Food Poisoning and Personal Injury Lawsuits

Food Poisoning: Should You Sue?

When people set foot in a restaurant, eatery, or fast-food establishment, they have a reasonable expectation that the food served to them will be clean, properly prepared, and free from any harmful viruses or bacteria. When contaminated food is served to a person, the results may range from slight illness and nausea to severe illness and injury. Regardless, food poisoning is a serious issue and should be avoided at all costs.

Food poisoning occurs when infectious or toxic agents are introduced to items of food that are subsequently consumed by people. Infectious agents often include viruses, parasites, or bacteria, while toxic agents are often poisons or dangers that arise in exotic or improperly prepared foods.

Common symptoms often include:

· Nausea
· Vomiting
· Fever
· Chills
· Diarrhea
· Abdominal cramping

Although the symptoms  may be mild and often pass within 24-48 hours, it is important to contact a medical professional if symptoms do not persist or worsen over time. Improperly handled food can occasionally cause serious health issues that may require hospitalization.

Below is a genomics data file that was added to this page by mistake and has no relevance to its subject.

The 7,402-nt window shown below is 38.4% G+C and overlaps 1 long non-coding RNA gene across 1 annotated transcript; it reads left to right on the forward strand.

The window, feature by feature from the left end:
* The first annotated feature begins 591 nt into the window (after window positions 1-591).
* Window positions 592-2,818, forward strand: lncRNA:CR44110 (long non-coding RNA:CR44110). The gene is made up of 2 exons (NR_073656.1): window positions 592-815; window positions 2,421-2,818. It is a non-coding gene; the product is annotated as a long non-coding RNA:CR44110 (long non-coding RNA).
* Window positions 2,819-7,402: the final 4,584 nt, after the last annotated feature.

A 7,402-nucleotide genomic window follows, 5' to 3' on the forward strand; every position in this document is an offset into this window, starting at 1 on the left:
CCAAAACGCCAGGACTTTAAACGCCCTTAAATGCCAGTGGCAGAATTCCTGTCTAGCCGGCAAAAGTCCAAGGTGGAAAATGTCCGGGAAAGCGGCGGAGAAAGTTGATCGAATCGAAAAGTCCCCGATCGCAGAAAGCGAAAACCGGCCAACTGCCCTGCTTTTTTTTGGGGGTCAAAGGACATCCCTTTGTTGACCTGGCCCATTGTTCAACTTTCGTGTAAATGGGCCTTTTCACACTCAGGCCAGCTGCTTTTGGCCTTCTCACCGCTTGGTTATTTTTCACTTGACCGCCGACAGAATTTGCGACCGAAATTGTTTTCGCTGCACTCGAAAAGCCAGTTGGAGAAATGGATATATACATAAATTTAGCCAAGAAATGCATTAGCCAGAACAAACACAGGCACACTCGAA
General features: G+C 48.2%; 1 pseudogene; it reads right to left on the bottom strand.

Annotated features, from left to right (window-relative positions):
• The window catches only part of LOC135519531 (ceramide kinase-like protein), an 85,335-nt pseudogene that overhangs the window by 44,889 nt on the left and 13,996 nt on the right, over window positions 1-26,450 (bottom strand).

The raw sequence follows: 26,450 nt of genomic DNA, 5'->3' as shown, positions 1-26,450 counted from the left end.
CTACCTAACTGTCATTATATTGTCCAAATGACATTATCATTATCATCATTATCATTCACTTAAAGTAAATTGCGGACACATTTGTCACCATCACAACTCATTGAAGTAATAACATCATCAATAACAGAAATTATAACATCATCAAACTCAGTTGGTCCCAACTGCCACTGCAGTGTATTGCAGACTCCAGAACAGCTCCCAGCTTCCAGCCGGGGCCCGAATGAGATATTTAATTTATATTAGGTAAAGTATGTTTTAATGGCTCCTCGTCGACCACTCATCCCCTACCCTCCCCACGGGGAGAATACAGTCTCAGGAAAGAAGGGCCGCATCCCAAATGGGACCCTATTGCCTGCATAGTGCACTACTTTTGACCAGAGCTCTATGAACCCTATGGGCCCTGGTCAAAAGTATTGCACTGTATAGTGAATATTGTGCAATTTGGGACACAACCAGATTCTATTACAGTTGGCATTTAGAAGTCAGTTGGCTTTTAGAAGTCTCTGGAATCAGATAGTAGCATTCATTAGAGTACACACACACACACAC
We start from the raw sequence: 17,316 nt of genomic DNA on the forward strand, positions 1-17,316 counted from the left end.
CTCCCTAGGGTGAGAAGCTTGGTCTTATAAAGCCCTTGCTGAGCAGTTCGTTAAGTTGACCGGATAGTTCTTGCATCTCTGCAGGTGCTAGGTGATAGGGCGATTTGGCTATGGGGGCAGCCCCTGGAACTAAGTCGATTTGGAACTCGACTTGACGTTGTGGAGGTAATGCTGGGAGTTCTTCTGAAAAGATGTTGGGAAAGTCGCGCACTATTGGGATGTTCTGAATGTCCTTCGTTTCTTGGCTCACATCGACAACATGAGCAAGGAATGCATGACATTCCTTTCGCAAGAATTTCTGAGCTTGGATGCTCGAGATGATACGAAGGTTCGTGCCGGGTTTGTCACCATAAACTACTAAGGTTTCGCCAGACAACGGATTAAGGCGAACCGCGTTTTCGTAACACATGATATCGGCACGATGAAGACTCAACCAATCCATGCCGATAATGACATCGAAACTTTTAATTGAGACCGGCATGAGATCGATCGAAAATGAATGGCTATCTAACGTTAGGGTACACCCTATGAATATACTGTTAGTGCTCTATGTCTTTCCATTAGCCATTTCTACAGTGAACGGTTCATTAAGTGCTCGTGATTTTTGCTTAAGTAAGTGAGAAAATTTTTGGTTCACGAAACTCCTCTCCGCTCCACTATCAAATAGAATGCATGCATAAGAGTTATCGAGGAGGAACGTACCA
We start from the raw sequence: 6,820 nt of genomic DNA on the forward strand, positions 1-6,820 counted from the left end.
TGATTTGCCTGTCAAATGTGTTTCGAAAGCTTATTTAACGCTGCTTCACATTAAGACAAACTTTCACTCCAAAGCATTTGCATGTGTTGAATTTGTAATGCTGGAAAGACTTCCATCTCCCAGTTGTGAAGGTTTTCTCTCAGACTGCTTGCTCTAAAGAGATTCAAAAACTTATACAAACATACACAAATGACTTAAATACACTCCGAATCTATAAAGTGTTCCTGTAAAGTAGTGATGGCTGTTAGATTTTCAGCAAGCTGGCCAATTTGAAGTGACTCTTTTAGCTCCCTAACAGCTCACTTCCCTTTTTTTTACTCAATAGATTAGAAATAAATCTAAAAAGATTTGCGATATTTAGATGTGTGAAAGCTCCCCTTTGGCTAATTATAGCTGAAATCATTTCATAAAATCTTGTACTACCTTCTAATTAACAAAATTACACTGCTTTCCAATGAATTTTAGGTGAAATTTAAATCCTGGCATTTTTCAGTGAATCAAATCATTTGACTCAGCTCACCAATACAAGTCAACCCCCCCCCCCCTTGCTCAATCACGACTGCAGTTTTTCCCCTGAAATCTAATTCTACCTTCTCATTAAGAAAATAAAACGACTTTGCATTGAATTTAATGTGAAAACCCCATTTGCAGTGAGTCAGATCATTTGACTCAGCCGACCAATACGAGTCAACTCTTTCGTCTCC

Restaurant owners and employees should take precautions to protect their patrons and guests at all times. Food preparation and cooking surfaces should be kept clean at all times and kitchens should be free of contaminants and hazardous materials. Restaurant owners should make sure that all employees have undergone adequate food preparation courses and are aware of proper cooking procedures for each item on the menu.

Restaurant employees are the first line of defense against food-borne illness and should make sure that all items served have been properly handled from start to finish. If employees are negligent with food items or if they intentionally introduce harmful ingredients into the food, the restaurant may be held liable for injuries to the patrons.

It is important to note that not all cases warrant lawsuits against the restaurant owners. Food poisoning symptoms may be mild and might not last for more than a day or two. Because of this, it may not be worth pursuing legal action that may end up costing more than the settlement could possibly be.

If the contaminated food caused serious injury to an individual, or if the food was intentionally contaminated by employees of the establishment, it may be worth pursuing legal action for injuries and suffering. If you would like more information regarding food poisoning and personal injury lawsuits, visit the website of the Lake Geneva personal injury attorneys of Habush Habush & Rottier, S.C.

BOLA TANGKAS